With this basic information we can tell that these companions were ordinary men (and certainly there is evidence that there were ordinary women disciples as well). Jesus doesn’t appear to check references or even assess their abilities. There are certainly no tests with regards to their knowledge of the Torah or even if they practice their faith on a regular basis, what about their prayer life, does it even exist? I’m betting that these four, being fishermen, probably lived according to the schedule of the fish not the Sabbath. But Jesus called them, no matter their ability or experience, status or i.q. In fact, some of the disciples were of such ill repute that they gave Jesus a bad reputation just for following him. We also know that they were not perfect and certainly struggled to understand Jesus’ teachings. Despite this example of them leaving their nets and immediately following him we know they did not always follow so blindly. Peter denied and Judas betrayed him. Yet, Jesus personally chose and called each one of these ordinary fishermen.
We often refer to being called by God when talking about clergy but God’s call is not limited to ordained ministers. We believe God calls each one of us, ordinary people, regardless of status or iq, ability or experience. Over twenty years ago God called a group of people together in this valley, close to fifteen years ago a building began to take shape, around ten years ago, despite pain and challenges this congregation grew even more and out of sorrow arose a caring community, about five years ago new programs and ministries were introduced, one year ago my church family grew. Each one of you is called- no matter how ordinary and no matter what wisdom. You have been personally chosen. New Testament scholar Deborah Krause says, “[In this Gospel passage] one message is clear: God calls God’s people and creation into a transformed relationship with God. This transformation requires a release from our preconceptions and assumptions about who is and is not worthy of God’s love and mercy.”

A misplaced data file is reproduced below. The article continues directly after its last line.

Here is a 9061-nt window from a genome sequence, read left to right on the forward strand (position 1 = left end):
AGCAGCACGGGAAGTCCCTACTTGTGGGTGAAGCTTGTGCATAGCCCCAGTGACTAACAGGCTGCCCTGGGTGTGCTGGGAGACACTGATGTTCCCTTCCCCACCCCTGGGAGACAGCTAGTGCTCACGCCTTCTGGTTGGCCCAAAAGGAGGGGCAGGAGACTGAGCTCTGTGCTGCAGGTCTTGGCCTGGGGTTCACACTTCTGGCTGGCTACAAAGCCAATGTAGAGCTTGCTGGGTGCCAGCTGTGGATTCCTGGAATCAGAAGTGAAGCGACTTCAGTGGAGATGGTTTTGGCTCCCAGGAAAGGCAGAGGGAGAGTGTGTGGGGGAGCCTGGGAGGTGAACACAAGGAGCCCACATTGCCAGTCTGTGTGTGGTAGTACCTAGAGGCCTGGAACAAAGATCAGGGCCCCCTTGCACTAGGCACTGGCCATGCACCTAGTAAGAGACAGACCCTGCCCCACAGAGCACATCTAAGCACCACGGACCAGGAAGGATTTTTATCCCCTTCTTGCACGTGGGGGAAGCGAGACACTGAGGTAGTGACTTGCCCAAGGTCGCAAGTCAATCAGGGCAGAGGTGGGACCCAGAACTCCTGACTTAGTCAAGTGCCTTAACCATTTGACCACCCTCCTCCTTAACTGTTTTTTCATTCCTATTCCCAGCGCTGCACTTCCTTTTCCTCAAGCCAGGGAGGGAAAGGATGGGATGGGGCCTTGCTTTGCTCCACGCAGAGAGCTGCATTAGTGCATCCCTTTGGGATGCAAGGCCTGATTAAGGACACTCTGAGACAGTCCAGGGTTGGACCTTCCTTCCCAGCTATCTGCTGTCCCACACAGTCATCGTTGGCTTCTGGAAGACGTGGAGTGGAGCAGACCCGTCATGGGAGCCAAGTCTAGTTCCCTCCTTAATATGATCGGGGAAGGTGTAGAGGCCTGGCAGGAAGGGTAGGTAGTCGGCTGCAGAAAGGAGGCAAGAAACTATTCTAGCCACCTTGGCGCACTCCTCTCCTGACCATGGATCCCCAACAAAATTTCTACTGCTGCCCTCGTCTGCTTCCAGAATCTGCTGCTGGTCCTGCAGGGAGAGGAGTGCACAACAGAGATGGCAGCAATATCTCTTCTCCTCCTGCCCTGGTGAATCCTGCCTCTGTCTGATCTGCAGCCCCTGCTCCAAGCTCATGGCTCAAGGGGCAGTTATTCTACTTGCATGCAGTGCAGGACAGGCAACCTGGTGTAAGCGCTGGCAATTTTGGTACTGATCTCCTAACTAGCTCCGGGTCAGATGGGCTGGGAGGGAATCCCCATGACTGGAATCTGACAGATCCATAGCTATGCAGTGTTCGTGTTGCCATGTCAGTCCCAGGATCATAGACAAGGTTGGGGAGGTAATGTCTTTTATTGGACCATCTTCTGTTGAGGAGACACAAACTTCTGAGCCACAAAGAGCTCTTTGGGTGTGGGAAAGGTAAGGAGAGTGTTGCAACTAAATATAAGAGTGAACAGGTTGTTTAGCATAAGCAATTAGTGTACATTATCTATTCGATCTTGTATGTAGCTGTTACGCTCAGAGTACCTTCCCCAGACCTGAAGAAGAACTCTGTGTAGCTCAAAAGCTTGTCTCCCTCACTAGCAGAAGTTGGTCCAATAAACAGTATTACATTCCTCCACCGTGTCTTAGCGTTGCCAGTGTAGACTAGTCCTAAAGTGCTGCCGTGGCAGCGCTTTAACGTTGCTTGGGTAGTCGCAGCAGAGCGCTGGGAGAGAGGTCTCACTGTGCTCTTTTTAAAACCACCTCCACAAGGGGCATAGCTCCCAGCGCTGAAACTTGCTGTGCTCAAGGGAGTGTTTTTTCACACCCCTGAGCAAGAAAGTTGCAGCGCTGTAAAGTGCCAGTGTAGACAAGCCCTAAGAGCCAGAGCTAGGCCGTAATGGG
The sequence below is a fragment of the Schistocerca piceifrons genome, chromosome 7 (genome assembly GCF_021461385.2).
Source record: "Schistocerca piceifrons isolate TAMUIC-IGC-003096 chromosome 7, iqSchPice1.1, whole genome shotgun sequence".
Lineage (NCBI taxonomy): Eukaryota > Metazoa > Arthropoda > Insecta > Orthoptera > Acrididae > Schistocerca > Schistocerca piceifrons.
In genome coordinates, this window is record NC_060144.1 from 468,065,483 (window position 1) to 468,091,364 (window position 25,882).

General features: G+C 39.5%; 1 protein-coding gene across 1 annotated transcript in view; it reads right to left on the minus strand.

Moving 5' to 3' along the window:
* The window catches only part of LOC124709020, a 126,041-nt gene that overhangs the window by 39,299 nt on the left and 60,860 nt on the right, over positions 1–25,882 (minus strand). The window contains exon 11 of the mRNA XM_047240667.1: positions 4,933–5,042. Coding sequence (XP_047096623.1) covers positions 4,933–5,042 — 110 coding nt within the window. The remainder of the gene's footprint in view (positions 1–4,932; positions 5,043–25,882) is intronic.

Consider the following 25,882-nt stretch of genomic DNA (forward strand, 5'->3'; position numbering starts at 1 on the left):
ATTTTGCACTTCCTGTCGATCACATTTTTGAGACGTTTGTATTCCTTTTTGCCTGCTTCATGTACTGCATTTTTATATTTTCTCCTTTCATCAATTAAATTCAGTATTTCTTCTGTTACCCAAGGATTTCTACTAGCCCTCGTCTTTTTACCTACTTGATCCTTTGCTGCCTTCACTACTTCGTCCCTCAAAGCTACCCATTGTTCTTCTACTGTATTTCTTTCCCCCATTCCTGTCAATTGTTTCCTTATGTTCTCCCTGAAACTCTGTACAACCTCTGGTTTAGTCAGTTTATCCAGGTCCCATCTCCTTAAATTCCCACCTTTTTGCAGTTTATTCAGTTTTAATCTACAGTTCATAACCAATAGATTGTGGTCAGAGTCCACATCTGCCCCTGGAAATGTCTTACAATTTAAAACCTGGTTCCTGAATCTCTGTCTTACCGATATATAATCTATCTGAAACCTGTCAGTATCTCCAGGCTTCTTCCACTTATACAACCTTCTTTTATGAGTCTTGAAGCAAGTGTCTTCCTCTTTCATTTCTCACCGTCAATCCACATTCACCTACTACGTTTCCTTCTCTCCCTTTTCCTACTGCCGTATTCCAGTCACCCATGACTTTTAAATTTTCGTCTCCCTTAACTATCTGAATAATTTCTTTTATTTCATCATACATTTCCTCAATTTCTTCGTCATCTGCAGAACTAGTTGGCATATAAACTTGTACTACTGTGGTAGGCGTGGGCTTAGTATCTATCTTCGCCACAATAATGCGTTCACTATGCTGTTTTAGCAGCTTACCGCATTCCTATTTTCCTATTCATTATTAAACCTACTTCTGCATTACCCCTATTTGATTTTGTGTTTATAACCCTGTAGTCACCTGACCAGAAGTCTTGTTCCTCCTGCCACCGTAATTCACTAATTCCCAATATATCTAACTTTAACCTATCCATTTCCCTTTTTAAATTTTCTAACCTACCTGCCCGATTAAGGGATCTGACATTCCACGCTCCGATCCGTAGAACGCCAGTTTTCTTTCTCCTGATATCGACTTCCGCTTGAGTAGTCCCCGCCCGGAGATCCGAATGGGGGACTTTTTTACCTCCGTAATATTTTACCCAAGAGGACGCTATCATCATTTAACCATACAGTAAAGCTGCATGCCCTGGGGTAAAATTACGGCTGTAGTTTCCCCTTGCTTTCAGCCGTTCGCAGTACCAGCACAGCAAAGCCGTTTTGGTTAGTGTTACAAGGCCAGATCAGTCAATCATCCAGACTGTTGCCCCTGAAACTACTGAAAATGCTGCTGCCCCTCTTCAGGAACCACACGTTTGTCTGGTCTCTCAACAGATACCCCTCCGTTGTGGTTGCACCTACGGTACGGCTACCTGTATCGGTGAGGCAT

When the disciples were called by Jesus there must have been something remarkable about him because they left their lives to begin an unknown journey. They followed him into an uncertain future. These disciples followed Jesus with no idea where it would lead. Perhaps if they had known how long the journey would be, or how much work it would take, or the pain they would experience they would not have left and followed in the first place. But when all was said and done few of them had regrets- yes, they probably would have done a few things differently but they realized that they had been privy to God in their midst.
God’s call is always into an uncertain future. When we enter into our callings we have no idea how it will all end up. However, if we use the gifts and talents God has given us, when we open ourselves up to the Spirit’s guidance, when we take that journey together we can look back and realize that God was indeed in our midst and if God was in our midst during those first twenty years imagine how much more God will be present with us as we head into the unknown future together. Amen